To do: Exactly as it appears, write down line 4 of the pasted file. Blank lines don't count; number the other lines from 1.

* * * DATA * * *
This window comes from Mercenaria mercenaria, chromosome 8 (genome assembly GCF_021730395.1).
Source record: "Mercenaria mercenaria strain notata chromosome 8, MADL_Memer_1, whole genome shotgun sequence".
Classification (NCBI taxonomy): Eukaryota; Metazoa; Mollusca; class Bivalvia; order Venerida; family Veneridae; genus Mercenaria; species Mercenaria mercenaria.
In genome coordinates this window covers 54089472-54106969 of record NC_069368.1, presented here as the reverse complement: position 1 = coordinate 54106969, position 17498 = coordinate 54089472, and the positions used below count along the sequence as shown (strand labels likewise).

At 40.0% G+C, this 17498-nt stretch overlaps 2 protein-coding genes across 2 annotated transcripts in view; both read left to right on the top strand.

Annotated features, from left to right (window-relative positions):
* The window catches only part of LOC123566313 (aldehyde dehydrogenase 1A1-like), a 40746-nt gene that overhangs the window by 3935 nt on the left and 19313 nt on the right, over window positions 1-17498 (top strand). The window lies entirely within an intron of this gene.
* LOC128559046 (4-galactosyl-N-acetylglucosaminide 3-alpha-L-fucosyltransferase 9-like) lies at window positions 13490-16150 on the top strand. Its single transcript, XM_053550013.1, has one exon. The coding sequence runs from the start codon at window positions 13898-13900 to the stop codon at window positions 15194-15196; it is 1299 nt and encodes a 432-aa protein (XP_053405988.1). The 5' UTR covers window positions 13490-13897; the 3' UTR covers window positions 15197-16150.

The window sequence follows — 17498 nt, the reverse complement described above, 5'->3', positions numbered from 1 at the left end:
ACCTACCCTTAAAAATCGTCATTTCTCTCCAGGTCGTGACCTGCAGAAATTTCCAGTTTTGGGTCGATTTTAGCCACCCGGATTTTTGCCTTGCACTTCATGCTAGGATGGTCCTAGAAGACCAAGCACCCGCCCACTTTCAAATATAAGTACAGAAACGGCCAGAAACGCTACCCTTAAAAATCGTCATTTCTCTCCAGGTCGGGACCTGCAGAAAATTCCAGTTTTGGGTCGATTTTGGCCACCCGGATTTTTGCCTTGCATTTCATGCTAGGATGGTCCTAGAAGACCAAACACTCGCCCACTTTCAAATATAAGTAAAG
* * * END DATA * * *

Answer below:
In genome coordinates this window covers 54089472-54106969 of record NC_069368.1, presented here as the reverse complement: position 1 = coordinate 54106969, position 17498 = coordinate 54089472, and the positions used below count along the sequence as shown (strand labels likewise).